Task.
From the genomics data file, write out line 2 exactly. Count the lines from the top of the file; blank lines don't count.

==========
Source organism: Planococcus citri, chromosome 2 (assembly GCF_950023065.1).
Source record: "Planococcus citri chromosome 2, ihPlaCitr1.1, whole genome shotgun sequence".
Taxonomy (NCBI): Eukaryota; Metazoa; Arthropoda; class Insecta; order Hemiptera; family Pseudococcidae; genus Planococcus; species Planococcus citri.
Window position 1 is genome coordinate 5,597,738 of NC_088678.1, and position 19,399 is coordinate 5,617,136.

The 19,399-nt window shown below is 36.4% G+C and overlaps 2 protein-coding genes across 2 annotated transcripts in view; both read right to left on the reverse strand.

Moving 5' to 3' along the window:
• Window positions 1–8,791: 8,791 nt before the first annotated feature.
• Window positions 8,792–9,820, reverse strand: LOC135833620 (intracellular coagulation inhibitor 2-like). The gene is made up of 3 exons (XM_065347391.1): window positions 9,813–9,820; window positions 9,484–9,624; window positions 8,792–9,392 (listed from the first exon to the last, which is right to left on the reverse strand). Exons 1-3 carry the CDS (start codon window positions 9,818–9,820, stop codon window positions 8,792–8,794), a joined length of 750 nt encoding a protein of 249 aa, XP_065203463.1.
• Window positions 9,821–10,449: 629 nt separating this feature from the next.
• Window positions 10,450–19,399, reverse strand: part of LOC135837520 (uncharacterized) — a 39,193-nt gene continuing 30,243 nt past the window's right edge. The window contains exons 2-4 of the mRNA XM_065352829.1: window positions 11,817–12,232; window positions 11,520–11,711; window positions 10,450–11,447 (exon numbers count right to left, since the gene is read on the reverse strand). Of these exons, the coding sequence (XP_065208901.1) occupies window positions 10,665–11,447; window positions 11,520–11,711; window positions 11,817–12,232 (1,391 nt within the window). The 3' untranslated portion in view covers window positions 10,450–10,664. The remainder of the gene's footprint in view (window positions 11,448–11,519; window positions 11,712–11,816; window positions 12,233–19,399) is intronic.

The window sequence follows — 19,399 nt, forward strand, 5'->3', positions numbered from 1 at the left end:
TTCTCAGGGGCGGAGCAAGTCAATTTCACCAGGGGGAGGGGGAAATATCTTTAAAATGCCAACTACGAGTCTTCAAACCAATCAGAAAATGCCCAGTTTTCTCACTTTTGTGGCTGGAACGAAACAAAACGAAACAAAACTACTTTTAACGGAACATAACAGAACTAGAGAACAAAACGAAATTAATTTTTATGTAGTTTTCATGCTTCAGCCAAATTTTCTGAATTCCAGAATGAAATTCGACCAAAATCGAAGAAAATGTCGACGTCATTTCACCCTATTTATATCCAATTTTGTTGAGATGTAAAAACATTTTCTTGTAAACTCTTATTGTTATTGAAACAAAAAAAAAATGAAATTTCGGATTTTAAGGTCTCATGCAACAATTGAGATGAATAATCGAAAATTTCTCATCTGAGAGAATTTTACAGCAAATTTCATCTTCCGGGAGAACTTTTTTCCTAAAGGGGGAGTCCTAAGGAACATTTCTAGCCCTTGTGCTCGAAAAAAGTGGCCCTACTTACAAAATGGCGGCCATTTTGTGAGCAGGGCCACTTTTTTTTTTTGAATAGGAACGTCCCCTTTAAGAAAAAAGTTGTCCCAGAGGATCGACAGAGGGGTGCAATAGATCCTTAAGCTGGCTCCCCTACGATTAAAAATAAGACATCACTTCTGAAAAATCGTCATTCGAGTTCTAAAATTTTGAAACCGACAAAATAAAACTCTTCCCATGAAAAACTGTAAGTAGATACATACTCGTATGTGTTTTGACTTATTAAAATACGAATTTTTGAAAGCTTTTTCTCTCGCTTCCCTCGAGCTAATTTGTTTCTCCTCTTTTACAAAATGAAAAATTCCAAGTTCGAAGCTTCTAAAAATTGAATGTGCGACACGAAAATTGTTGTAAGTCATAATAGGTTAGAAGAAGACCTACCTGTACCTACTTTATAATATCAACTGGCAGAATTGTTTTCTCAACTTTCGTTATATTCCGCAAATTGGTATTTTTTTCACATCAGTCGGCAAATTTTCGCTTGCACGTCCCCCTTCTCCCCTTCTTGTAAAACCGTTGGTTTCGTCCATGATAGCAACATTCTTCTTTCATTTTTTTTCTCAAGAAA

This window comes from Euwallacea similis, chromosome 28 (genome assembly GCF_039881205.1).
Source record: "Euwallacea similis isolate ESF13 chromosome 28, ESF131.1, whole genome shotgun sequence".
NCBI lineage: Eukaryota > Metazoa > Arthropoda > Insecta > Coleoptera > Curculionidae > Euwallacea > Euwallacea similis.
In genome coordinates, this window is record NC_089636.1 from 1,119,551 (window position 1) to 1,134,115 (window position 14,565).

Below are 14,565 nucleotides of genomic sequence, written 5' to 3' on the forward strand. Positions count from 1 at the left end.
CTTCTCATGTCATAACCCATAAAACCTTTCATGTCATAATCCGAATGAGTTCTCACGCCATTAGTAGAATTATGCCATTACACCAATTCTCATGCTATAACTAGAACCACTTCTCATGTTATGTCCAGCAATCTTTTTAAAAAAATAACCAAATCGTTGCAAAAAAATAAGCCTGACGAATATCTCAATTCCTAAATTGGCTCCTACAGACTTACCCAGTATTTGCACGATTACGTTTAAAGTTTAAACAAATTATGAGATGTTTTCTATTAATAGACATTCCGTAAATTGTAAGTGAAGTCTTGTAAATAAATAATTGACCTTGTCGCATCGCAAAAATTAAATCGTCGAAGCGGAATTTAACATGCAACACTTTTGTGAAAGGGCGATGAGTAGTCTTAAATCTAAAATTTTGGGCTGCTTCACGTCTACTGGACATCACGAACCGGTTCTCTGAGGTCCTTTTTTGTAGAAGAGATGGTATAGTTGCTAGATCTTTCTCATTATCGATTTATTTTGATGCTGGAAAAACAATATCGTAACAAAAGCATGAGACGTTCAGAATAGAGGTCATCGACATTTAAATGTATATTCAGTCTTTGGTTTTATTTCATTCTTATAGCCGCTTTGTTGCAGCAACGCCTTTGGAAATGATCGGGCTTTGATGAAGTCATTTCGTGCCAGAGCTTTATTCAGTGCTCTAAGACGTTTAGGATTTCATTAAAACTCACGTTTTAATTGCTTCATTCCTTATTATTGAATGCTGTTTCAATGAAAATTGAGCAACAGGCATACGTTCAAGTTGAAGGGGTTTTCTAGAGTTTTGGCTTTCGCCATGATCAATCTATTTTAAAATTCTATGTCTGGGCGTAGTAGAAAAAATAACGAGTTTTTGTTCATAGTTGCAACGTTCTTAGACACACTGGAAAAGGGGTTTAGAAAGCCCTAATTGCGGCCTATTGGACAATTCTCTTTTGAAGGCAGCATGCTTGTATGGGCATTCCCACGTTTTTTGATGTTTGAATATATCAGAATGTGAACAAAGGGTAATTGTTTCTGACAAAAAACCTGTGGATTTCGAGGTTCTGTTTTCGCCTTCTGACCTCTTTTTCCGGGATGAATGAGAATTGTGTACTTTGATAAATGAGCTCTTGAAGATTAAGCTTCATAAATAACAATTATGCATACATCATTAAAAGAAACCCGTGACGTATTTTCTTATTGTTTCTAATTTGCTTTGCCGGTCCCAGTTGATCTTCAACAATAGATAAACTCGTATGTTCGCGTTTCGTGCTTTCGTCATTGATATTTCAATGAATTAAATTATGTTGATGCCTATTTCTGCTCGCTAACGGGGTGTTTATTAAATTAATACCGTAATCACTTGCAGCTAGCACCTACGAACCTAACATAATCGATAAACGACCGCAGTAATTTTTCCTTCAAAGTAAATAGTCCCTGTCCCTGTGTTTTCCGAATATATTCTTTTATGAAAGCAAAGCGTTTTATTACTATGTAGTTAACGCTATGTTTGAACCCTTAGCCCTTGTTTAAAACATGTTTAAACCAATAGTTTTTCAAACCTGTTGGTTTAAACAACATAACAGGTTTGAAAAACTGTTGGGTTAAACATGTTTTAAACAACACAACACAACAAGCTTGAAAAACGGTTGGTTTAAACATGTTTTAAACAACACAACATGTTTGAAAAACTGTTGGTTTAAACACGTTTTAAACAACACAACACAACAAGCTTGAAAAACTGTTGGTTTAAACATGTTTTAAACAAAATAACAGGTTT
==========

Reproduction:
Source record: "Planococcus citri chromosome 2, ihPlaCitr1.1, whole genome shotgun sequence".